Sent in by Iris Atzmon:
The Telegraph (UK)
Rehab clinic for children internet and technology addicts founded
Britain’s first internet rehab clinic has been founded amid fears children
as young as 12 are addicted to the web, computer games and mobile phones.
By Andrew Hough
18 Mar 2010
School children on computers: Rehab clinic for children internet and
technology addicts founded
The clinic has been founded amid fears that some children were damaging
their health by their overuse of computers. Photo: ALAMY
Capio Nightingale Hospital, in central London, has launched the first
addiction service which allows young people to go Â³cold turkeyÂ² from their
The service, which will be offered for children as young as 12, comes amid
growing concerns about children’s behaviour with technology which puts their
health at risk and has led to police being called to sort out family
Children will be forced to go Â³cold turkeyÂ² from their technology use as
well as being encouraged to cut out any problem use, such as computer games,
and restrict the time spent using their phone or computer.
They would also be taught face-to face social skills at a residential unit.
It also encourages them to think about their relationship with their phone,
computer games or social networking websites like Facebook and teaches them
skills to help them to switch off.
The treatment package may also include a look at body image and physical
health if the addiction has affected the child’s confidence, activity levels
The treatment aims to increase off-screen social activities and improve the
person’s confidence in face-to-face situations, the lack of which may have
made them more susceptible to technology addiction.
Strategies to deal with online problems, like cyber bullying, may also be
part of intensive in-patient care, group or individual therapy.
Consultant psychiatrist Dr Richard Graham, who is leading the new addiction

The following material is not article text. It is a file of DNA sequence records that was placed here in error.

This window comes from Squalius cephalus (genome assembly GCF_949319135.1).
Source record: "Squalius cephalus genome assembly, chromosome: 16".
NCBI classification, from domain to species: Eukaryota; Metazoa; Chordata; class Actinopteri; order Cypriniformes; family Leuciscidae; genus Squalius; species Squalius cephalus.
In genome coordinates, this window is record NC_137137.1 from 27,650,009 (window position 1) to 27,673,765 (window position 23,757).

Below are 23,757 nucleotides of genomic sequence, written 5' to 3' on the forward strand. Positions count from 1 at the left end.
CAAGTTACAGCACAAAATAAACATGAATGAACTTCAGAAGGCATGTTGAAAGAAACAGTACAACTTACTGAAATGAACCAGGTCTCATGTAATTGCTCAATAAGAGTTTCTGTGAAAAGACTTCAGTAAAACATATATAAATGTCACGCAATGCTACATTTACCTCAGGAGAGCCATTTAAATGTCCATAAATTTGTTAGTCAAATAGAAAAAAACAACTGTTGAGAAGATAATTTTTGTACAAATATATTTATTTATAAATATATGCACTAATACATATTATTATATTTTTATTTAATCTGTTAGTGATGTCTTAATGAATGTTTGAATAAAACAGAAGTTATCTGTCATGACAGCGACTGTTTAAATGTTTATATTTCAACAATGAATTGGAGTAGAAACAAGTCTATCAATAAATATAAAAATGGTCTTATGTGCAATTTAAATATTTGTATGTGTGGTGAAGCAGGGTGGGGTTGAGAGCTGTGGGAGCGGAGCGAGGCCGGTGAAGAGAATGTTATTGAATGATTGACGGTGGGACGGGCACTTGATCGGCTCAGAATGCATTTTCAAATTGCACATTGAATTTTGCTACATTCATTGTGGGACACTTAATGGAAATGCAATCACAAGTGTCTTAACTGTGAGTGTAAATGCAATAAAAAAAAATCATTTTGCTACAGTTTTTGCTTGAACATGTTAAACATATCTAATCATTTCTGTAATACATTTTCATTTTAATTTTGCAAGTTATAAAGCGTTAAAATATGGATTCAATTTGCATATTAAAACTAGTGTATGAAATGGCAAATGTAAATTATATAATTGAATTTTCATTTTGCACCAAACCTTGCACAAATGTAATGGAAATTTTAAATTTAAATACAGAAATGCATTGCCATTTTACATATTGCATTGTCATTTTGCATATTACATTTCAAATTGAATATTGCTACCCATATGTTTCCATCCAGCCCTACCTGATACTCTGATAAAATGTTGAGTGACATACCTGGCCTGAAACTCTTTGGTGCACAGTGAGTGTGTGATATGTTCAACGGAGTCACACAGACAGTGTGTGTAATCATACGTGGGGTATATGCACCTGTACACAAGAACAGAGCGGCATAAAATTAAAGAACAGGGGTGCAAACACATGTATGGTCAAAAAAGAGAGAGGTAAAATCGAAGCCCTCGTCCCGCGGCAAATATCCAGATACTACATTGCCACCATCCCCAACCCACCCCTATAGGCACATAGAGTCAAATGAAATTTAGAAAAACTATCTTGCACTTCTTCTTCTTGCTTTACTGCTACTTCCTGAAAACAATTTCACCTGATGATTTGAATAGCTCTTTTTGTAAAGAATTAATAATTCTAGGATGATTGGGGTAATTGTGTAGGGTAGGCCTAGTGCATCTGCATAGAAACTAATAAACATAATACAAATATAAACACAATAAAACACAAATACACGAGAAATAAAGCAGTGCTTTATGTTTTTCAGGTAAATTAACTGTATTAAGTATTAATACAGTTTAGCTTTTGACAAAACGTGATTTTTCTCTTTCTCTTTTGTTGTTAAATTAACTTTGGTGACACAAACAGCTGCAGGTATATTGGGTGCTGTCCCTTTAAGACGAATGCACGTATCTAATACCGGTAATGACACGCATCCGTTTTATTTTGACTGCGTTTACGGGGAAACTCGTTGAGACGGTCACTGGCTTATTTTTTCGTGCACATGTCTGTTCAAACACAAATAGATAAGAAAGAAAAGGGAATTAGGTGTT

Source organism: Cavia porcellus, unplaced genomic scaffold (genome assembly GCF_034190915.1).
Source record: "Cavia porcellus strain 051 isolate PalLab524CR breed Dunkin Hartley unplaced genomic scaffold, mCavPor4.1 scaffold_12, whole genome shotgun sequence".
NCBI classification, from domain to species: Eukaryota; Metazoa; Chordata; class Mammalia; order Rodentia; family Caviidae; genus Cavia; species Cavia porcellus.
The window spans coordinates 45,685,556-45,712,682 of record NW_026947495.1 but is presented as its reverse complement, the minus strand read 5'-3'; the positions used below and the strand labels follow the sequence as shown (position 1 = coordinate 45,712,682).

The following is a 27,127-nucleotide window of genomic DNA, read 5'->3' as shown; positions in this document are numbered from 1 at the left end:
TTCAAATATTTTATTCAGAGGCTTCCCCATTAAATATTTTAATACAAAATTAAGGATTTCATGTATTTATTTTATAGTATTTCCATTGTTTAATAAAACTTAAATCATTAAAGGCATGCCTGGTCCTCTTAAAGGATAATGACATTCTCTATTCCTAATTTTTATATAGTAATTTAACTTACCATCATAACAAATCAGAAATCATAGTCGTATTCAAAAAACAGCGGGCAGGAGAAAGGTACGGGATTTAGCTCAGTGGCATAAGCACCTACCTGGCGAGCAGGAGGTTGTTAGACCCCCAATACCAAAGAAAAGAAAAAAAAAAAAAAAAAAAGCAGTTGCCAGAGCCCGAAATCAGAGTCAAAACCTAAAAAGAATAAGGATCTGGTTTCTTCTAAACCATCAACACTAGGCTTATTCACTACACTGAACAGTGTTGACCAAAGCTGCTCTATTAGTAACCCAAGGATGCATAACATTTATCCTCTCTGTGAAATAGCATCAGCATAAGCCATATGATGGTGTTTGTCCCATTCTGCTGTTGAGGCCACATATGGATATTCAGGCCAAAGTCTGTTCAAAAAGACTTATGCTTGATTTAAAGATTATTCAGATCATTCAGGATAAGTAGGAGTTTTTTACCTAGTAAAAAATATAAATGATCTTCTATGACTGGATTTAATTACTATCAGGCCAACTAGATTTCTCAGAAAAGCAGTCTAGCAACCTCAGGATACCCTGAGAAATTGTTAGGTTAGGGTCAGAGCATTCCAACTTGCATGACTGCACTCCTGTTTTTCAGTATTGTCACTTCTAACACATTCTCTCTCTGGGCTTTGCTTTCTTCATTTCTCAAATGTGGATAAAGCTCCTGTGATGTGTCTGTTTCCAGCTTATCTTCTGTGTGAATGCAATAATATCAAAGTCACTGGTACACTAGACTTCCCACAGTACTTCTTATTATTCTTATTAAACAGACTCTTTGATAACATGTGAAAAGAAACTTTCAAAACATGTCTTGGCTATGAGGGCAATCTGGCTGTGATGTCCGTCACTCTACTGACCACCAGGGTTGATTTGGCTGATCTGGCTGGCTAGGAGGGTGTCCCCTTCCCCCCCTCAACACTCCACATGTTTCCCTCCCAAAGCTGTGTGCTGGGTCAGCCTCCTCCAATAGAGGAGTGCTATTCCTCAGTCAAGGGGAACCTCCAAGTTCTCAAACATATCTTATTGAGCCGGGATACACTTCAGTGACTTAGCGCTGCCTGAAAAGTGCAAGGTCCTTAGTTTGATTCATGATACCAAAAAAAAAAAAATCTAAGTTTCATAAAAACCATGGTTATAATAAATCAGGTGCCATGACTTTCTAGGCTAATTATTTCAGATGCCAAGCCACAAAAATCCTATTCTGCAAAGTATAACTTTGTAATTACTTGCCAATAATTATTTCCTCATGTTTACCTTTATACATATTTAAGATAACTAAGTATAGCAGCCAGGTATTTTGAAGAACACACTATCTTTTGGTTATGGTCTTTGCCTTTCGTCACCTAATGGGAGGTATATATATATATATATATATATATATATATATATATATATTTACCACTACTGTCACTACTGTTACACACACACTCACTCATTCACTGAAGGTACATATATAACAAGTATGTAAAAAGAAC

treatment, said services need to ”adapt quickly” to help young people
affected by technology addiction – who he dubbed ”screenagers” – rather
than sticking with the same treatment models used for substance abuse.
He said a growing number of parents had told him about when their children
flew ”into a rage” when they were told to turn off their computer.
Police had even been called to sort out some rows, he added.
Dr Graham said technology addicts, whom were like gambling addicts, were
hyper-stimulated so they were ”always on the alert” and could suffer
withdrawal symptoms like agitation.
”I’ve been contacted by parents who see their children going into a rage
when they’re told to turn off their computer. Some end up having to call the
police,” he said.
Dr Graham said children played some computer games for the social contact,
adding: ”It gives them a sense of connection so they end up playing all the
”What we need are official guidelines now on what counts as healthy or
unhealthy use of technology,Â² he told the London Evening Standard.
”Mental health services need to adapt quickly to the changing worlds that
young people inhabit, and understand just how seriously their lives can be
impaired by unregulated time online, on-screen or in-game.
”We have found that many of the existing services fail to recognise the
complexity of these situations, borrowing from older models of addiction and
substance misuse to very limited effect.
”This is why Capio Nightingale Hospital has launched the first Young Person
Technology Addiction Service, which we hope will address the underlying
causes of this addiction to transform screenagers back into teenagers.”
Other clinics, including The Priory, offer treatment for internet addiction
but have no dedicated service for young people.
A spokeswoman said the service will be offered for children as young as 12
but those aged 15 to 17 are expected to be the main target group.
She said the service did not aim to make children give up technology use
completely, instead they are encouraged to cut out any problem use – like
computer games – and restrict the time spent using their phone or computer.